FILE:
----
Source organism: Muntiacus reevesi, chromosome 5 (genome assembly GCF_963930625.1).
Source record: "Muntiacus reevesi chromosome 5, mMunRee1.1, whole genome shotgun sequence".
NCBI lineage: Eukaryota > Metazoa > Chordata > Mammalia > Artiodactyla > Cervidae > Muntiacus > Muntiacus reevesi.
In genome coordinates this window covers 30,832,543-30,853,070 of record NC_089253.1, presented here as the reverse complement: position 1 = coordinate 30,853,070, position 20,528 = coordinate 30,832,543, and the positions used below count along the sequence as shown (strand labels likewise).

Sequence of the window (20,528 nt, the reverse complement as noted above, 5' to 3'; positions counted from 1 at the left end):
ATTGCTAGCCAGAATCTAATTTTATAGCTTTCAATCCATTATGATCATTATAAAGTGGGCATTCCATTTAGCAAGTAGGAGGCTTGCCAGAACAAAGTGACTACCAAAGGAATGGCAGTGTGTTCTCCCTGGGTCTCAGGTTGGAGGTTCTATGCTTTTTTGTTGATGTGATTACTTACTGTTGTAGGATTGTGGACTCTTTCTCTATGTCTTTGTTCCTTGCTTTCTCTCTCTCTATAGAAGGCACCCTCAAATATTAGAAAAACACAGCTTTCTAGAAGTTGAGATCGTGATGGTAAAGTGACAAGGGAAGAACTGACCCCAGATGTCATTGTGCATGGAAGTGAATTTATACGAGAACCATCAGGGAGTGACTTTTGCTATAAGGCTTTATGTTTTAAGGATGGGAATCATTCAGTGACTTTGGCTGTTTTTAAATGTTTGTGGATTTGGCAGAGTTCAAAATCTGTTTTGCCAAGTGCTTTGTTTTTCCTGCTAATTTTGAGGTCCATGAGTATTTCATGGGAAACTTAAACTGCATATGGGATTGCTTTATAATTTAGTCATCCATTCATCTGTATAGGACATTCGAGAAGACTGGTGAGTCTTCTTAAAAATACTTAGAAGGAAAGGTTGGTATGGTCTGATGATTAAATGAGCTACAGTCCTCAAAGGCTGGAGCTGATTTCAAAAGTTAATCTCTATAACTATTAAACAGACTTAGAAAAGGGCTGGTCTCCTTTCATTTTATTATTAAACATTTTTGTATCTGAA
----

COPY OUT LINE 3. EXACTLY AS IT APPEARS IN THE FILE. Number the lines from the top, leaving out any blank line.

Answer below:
NCBI lineage: Eukaryota > Metazoa > Chordata > Mammalia > Artiodactyla > Cervidae > Muntiacus > Muntiacus reevesi.